I’ve fallen terribly behind schedule in posting my healthy recipes because I’ve been swept up in a movie watching frenzy and the resultant domino effect on everything else. If you have to watch the first day first show at 4 am and get back in time and drop kids off at school, come back home and leave to office then you’ve got to prep your ass off. If you have to watch the same movie the next evening with your office buddies and you’ve got a ton of work to get through, you’ve got to work your ass off. All for cinema. What will we do without cinema? It’s heartening that I am surrounded by bigger, crazier cinema fans. End of this week I would have watched Petta 3 times. How many times have you watched Petta? Today’s recipe is a simple lemon sevai recipe. Easy, quick and light. I made this sevai with a pack of readymade Millet sevai for an extra boost of health. You can choose rice sevai or any of your favourite sevai varieties. Having a couple of sevai packs in your pantry will always come in handy. Let me know if you like this lemon sevai recipe. Enjoy! Print Recipe Lemon Sevai Lemon Sevai - easy, quick and light tiffen for anytime of the day! Course main Cuisine Indian Prep Time 5 minutes Cook Time 10 minutes Servings 3 people Ingredients 200 gm Readymade Sevai1 Onion, chopped fine2 Green chilli, chopped fine1/2 tsp Grated ginger1 stem curry leaves1 Lemon, juiced3 tsp Cooking oil 1/2 tsp Mustard seeds1/2 tsp Split urad dal1 handful coriander leaves, chopped fine Course main Cuisine Indian Prep Time 5 minutes Cook Time 10 minutes Servings 3 people Ingredients 200 gm Readymade Sevai1 Onion, chopped fine2 Green chilli, chopped fine1/2 tsp Grated ginger1 stem curry leaves1 Lemon, juiced3 tsp Cooking oil 1/2 tsp Mustard seeds1/2 tsp Split urad dal1 handful coriander leaves, chopped fine Instructions Soak sevai in normal room temperature water for 2 minutes. Squeeze out the water from the sevai and place in a plate. To a kadai, add the oil and wait till it gets hot. Add the mustard seeds and wait till the mustad seeds splutter. Add the split urad dal and allow them to turn golden brown. Add the curry leaves, grated ginger, chopped green chillies and onion and fry until the onion turns translucent. Add salt,...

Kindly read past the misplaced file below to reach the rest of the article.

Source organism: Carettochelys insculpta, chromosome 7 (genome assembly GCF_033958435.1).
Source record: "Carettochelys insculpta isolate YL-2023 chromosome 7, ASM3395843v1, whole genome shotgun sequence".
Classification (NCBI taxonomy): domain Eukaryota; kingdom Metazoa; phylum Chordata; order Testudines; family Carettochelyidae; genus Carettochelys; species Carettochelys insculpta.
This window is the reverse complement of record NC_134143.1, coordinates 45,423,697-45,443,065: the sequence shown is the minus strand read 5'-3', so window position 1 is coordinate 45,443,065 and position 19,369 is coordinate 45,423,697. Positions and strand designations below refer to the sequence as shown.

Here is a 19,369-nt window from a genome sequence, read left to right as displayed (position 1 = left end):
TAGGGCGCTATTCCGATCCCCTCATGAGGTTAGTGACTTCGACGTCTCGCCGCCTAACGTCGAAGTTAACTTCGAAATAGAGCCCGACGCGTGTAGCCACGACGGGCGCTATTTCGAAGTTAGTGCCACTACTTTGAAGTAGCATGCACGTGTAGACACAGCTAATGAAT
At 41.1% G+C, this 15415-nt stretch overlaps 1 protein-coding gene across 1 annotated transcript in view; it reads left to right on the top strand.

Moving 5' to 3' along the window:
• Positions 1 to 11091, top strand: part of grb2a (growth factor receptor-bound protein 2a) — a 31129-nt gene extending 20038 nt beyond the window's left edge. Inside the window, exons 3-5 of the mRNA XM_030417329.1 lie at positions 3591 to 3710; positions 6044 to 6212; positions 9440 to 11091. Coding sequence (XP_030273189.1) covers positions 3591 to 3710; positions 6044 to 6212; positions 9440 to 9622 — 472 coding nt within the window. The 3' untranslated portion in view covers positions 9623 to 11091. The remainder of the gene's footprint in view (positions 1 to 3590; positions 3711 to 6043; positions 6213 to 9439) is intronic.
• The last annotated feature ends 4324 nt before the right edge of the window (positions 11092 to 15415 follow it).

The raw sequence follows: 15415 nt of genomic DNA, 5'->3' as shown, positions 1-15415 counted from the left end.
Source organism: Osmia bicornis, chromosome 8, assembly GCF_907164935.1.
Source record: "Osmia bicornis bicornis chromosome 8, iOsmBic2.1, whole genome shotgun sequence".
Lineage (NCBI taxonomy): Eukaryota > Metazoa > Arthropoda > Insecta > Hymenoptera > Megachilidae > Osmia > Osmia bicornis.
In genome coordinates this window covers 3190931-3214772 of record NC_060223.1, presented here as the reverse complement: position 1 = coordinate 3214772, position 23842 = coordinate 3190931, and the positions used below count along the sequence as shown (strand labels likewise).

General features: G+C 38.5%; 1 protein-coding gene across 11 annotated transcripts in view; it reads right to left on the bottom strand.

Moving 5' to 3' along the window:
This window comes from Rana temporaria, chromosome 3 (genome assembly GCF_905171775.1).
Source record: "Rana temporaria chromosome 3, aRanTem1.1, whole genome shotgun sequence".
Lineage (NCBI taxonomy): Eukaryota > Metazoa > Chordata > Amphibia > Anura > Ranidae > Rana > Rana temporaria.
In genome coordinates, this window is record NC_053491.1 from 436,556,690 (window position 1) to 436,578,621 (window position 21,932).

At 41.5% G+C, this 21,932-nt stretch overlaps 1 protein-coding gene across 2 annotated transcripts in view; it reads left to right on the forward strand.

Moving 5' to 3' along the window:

Mixed vegetable curry